- Output gauge climbed 3.3 percent in January from December
- Year-over-year increase was 2.2 percent on robust economy
German industrial production jumped by the most in more than six years in January, in a sign that strong domestic demand may be helping to underpin output even as external trade cools.
Production, adjusted for seasonal swings, climbed 3.3 percent from the prior month after retreating a revised 0.3 percent in December, data from the Economy Ministry in Berlin showed on Tuesday. That’s the biggest increase since September 2009 and the first gain in three months. It was stronger than all projections in a Bloomberg survey of economists, which had a median forecast for 0.5 percent growth.
While German consumers continue to spend robustly and investment and construction bounced back from December, manufacturers still face a number of challenges this year. A China-led slowdown in emerging markets is slowing exports and market volatility has dealt a blow to business confidence and factory orders.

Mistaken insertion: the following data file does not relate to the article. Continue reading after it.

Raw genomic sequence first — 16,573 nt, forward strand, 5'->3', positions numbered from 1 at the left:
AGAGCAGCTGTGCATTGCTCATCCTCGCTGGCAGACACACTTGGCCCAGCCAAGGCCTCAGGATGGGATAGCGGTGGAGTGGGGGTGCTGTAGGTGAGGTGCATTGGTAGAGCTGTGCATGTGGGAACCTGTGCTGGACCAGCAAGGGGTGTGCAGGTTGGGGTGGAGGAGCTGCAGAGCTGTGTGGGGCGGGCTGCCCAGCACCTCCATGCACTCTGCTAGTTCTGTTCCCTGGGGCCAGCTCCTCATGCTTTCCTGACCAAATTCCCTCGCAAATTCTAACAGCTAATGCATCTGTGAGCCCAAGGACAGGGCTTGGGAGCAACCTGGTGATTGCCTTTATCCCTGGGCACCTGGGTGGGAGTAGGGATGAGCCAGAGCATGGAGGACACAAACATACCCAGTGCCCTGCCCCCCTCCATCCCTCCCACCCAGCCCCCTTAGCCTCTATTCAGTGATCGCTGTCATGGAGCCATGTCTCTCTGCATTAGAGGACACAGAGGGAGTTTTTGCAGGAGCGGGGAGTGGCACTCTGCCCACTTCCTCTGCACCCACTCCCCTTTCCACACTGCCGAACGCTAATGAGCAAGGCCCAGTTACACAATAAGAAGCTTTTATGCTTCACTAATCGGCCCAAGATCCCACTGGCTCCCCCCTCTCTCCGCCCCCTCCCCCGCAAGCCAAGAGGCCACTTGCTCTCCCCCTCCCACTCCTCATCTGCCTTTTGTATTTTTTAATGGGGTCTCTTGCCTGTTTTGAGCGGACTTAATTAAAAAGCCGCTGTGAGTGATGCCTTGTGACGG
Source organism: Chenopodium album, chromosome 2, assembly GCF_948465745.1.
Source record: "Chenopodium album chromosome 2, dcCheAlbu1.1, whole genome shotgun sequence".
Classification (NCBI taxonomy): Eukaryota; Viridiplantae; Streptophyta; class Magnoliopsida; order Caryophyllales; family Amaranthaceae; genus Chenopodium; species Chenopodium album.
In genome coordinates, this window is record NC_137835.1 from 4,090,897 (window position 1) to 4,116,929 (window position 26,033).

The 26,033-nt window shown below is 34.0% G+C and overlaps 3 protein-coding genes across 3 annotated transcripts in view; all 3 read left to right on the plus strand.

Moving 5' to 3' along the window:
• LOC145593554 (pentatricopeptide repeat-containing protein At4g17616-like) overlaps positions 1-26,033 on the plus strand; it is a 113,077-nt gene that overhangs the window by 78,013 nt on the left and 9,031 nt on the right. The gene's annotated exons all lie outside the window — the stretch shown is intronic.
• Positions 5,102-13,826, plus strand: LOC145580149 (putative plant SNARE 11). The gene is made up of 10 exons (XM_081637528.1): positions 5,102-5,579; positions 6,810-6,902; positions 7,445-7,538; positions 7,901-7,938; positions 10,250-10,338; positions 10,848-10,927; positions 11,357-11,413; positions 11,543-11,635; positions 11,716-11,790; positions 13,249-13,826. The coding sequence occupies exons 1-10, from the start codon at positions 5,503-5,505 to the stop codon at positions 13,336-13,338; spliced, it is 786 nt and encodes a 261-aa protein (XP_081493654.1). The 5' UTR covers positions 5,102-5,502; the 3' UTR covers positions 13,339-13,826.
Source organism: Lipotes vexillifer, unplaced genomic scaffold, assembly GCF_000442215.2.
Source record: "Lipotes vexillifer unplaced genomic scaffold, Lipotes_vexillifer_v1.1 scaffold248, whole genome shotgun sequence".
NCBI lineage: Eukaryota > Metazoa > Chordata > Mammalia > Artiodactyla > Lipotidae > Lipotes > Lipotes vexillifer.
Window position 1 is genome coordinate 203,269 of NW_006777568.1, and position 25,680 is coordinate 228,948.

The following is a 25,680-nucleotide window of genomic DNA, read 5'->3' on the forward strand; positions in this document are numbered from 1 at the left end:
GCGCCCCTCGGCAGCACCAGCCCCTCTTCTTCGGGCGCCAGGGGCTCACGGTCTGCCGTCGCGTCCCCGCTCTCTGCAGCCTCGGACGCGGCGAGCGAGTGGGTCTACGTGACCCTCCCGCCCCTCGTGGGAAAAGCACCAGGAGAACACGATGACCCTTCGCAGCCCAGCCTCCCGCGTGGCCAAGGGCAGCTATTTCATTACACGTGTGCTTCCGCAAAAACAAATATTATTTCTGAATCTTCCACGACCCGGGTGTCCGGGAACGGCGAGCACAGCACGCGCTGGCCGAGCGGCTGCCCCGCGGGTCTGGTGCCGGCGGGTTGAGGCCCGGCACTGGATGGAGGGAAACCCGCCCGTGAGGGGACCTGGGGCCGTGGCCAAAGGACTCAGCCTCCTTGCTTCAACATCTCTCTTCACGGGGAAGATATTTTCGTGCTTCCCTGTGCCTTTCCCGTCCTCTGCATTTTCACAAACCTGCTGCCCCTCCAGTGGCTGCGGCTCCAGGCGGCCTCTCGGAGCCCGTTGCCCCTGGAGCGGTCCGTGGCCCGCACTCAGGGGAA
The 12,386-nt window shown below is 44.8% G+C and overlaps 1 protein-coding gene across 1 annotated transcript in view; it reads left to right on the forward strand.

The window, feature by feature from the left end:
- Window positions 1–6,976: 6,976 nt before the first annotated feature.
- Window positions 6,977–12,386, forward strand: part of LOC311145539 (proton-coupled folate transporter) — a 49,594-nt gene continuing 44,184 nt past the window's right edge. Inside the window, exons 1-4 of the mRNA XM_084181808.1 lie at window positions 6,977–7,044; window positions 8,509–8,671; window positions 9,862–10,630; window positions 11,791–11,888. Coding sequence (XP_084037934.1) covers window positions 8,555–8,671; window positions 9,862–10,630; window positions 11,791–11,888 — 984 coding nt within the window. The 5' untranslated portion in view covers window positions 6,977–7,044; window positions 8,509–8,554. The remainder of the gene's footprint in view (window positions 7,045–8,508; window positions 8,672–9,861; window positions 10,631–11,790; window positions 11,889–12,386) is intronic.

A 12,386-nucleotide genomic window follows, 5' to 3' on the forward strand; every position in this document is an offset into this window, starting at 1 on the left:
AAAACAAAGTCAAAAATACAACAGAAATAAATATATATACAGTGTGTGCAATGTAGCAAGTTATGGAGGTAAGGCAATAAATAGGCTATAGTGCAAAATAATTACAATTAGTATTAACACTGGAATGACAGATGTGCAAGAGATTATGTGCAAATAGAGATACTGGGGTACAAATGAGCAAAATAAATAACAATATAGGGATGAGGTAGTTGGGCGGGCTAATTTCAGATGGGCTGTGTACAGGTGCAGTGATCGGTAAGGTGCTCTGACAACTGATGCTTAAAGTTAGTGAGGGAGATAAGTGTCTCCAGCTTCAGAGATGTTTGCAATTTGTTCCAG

“It is a good start for the German economy in the new year,” said Ralph Solveen, head of economic research at Commerzbank AG in Frankfurt. “We don’t think that this will start a lasting uptrend.”
Solveen had the highest forecast for production in the Bloomberg survey, at 2 percent, but said a slowdown in emerging markets is among the factors tempering his outlook. Mild weather probably helped construction in January, he added.
The euro barely budged when the data was released. It was up 0.2 percent at $1.1030 at 8:44 a.m. Frankfurt time.
Construction jumped 7 percent from December and investment goods output rose 5.3 percent, the report showed. Consumer goods production increased 3.7 percent and manufacturing increased 3.2 percent. Industrial output rose 2.2 percent from a year earlier, again beating the highest economist estimate.
“After a weak spell in second half 2015, the manufacturing industry had a very good start in the new year,” the ministry said in a press release. “Overall, a moderate recovery in industrial activity is expected in the first quarter.”
Companies may yet struggle to gain pricing power. Germany’s inflation rate dropped to minus 0.2 percent last month, the weakest figure in more than a year. Euro-area inflation was also minus 0.2 percent. Economists and investors predict the European Central Bank will add fresh stimulus for the region when policy makers meet in Frankfurt on Thursday.